When I tell people I walked across Spain, their first question is, “Did you go alone?” It’s never a question about experience or life lessons. It’s an expression of concern that I might have traveled to a foreign country by myself. The only answer I can give is that I went alone but not really.
I heard about El Camino de Santiago de Compostela in high school. My Spanish teacher had struggled along the famed pilgrimage route to the tomb of St. James, and as she was about to give up, an old man offered his walking stick. “Take it,” he insisted, “I have cancer, and I don’t need it anymore.”
She finished the trek with that cane and hung it in her classroom, where it strengthened her in more ways than one. I wanted to find that strength.
I went alone for two reasons: I suddenly had time and money, and everyone I knew lacked one or both of those. So I took off alone, landed alone, lost my backpack alone, and walked 500 miles in the company of extraordinary people.
A friendly taxi driver named Juan checked me in at a hostel in Pamplona while the airport searched for my backpack. Immediately, I received an invitation to dinner by the World Harmony Runners, on their way from Portugal up through Scandinavia and finally to Austria, spreading a message of unity and peace to schoolchildren across Europe. Together, we chopped vegetables, dined, and laughed together as long-time friends before parting in the morning.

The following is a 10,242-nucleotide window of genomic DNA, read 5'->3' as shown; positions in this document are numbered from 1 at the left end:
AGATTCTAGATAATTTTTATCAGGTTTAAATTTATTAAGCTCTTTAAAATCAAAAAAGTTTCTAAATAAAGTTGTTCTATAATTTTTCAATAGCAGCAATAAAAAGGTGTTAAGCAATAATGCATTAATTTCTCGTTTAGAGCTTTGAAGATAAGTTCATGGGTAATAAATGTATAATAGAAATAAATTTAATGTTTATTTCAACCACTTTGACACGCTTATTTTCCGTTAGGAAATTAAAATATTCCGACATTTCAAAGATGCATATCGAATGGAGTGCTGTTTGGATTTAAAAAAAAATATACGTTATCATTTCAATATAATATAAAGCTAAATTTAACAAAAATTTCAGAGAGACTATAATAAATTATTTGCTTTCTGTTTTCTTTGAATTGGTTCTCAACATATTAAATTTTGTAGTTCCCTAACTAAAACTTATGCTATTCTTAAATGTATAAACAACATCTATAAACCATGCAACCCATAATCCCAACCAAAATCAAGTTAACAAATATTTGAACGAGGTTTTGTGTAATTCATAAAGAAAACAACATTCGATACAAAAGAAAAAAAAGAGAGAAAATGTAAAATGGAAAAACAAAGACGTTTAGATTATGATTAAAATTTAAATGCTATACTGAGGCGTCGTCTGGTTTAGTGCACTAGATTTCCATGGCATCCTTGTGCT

Once I actually started walking, I encountered many more amazing people. Four French ladies guided me across the snowy Pyrenees after I lost my way, though they spoke no English and I spoke very basic French. I shared a few kilometers with a Korean globetrotter in search of her faith. I walked a bit with two college buddies from Germany on their last hurrah before work separated them. I shared a meal with a Spanish cook who had vowed to spend the rest of his days on pilgrimage after he had been the lone survivor of a shipwreck. Now, he lived off the kindness of others, and he was encouragingly healthy.
My more regular companions were a poet, two pâtissiers, and a clam shop owner, but they all disappeared about midway, after which I was largely alone and saw amazing things that they had not planned to see. When I met up with them again in Santiago, I found I had also avoided the bed bugs that they encountered.
So while I assure the worriers that I was seldom alone, the truth is, being alone can actually be a positive thing. Who walks with you on life’s journey is a small part of the whole experience, and as Andrea, the Italian hippie, noted as we walked past a farm, “If you spend too much time looking at the cow poop in your path, you’ll miss the baby cows in the field.”